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Object Sizes and IntPtr fields.

Moderators: Vladimir Kondratyev, Anton Katilin

Object Sizes and IntPtr fields.

Postby JeremyK » Thu May 29, 2014 8:05 pm

This probably ends up as being 2 feature requests. I'm attempting to understand where the memory is going in a "fat" WinForms .Net 2.0 (32-bit) app.

So, I see a bunch of these (all of them are reported as 24 bytes, though the IntPtr value differs):

System.Drawing.Bitmap 24 24
nativeImage = IntPtr 155856136 0x094A2D08 4

I can understand the 24 byte value:
8 bytes object overhead
1 field inherited from System.MarshalByRefObject
3 fields inherited from System.Drawing.Image

I can understand why YourKit doesn't know what to do with that IntPtr. Yet, it seems misleading as well
to report a memory consumption of 24, when the actual value is rather higher. So, I guess my questions/feature requests are:

1) For .Net objects that contain "IntPtr" fields, could their sizes be somehow decorated to indicate that we're not really sure of the size. E.g., perhaps the above could say something like "24+". (Although I
suppose this "at least this big, possibly more" indicator would flow through all of the object size calculations.).

2) Perhaps the profiler could have some sort of 'plugin' interface where one could register some sort of extension assembly/dll for certain classes, such that if I knew that the above was, say, an HBITMAP, I could call some Windows function to get the size, and then adjust the size value that YourKit would use.
(I would assume this would have to happen in the actual profiler, since a raw memory address wouldn't mean anything to the UI).

Alternatively, perhaps the UI could have some sort of configuration that said: "If you see a non-zero IntPtr field named XXX in class YYY, then assume its ZZZ bytes" (though I'm not sure how useful that would be).


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Re: Object Sizes and IntPtr fields.

Postby Anton Katilin » Wed Jun 04, 2014 7:59 am

Hi Jeremy

You are right, the profiler uses CLR profiling API which reports only the managed objects, and provides no information about referenced memory allocated outside the CLR heap.

1) It's a great idea, and we've added a feature request.

2) Theoretically this approach would work. In practice, writing a plugin is a difficult task, and unlikely many users will spend their time in learning how to do it and then actually doing it. It would be a solution for experts.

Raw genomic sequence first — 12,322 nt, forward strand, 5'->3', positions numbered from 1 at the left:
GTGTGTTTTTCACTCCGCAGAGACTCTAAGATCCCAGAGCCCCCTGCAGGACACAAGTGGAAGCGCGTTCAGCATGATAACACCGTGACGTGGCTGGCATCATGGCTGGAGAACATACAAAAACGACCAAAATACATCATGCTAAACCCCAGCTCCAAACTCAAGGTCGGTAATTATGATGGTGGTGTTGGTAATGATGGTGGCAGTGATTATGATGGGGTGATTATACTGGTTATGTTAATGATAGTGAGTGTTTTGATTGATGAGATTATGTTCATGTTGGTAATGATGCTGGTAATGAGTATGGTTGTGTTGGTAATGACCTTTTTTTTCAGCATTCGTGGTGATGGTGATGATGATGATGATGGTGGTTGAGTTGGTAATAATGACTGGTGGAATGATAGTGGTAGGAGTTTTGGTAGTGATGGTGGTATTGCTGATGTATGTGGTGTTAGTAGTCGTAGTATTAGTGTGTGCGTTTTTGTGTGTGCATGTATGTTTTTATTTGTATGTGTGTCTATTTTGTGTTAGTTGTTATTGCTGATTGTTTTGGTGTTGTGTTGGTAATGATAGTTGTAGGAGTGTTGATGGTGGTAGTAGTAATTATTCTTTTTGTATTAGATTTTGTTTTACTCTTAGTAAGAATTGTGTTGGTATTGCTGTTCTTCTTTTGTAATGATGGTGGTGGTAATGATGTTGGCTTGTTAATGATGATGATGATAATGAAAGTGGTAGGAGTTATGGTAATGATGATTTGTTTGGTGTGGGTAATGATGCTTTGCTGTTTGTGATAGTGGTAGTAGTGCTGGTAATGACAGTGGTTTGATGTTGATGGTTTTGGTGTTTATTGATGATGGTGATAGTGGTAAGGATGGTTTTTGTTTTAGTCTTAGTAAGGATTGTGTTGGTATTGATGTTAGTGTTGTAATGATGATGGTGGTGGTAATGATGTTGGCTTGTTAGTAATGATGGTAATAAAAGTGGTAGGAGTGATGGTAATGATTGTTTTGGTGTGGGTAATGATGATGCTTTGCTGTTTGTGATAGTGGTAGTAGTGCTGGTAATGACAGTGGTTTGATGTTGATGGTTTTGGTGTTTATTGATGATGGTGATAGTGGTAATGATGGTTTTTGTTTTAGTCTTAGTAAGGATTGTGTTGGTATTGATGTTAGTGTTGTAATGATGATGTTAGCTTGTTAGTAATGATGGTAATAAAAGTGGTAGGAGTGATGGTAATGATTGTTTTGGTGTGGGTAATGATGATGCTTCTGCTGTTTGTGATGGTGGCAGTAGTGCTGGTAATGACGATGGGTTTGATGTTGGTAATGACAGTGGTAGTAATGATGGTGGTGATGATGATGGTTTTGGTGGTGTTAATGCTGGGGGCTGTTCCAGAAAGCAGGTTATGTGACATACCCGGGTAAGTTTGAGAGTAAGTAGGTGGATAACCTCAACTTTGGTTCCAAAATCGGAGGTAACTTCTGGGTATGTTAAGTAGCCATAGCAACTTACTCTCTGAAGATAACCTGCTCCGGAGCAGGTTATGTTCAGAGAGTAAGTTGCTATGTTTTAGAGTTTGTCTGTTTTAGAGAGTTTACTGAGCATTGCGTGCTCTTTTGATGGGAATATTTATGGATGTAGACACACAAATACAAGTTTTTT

Alternatively, perhaps the UI could have some sort of configuration that said: "If you see a non-zero IntPtr field named XXX in class YYY, then assume its ZZZ bytes" (though I'm not sure how useful that would be).

Sizes may differ for instances of the same class too. I don't think a reasonable estimation of the "added" size can be made. Creating a precise "size model" seems a difficult, if ever possible task.

Instead of statically assuming the native sizes, perhaps we could utilize an event driven model of measurement, that is to measure how the process memory size changes when objects of particular classes of interest are created.

It is similar to object allocation recording, but not the same:

For example, I can think of using the triggers:
Let's assume that there is a class Foo whose method bar() (or a constructor) is known to allocate native memory. We can create a trigger on Foo.bar() invocation to log the process memory size on the method enter and exit, as well as, if necessary, the thread and stack where the method was called. The logged deltas can be used to estimate native memory impact of the objects.

It's just an idea. There are many details to think of. For example, how to handle impact of multithreading, how to split the total process memory size delta to the native part and the size of the managed heap which possibly changes too as the result of calling Foo.bar(), etc. But if this approach is good in general, we can think about the detail more thoroughly.

Best regards,
Anton Katilin
Posts: 6062
Joined: Wed Aug 11, 2004 8:37 am

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